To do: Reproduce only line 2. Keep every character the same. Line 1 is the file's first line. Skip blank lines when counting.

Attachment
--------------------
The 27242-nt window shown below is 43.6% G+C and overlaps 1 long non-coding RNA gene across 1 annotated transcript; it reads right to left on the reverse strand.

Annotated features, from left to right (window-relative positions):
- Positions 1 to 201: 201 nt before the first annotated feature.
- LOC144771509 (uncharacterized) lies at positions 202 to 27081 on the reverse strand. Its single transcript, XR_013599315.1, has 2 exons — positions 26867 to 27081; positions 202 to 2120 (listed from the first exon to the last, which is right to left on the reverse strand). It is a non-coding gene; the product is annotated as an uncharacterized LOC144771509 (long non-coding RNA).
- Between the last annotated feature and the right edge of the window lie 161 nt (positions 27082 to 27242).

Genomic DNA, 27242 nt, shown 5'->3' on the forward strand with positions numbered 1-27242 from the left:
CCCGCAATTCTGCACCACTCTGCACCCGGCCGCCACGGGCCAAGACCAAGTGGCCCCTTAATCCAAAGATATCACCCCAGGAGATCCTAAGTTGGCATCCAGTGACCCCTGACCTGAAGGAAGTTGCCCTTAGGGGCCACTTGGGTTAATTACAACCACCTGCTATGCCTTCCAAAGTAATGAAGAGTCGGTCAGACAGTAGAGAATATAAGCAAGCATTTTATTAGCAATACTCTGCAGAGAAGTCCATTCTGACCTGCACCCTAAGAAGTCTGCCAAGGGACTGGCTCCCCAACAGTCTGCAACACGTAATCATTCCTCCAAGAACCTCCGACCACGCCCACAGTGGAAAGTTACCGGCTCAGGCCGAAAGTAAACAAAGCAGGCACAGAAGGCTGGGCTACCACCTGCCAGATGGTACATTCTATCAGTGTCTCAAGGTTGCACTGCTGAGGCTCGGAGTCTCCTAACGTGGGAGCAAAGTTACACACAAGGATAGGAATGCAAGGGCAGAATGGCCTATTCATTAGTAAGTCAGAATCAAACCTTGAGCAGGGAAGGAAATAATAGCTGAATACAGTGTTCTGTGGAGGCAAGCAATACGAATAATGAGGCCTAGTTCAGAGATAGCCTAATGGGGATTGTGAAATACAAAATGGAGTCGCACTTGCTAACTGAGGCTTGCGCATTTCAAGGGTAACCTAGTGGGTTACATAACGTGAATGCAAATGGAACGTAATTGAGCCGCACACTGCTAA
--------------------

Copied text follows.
Annotated features, from left to right (window-relative positions):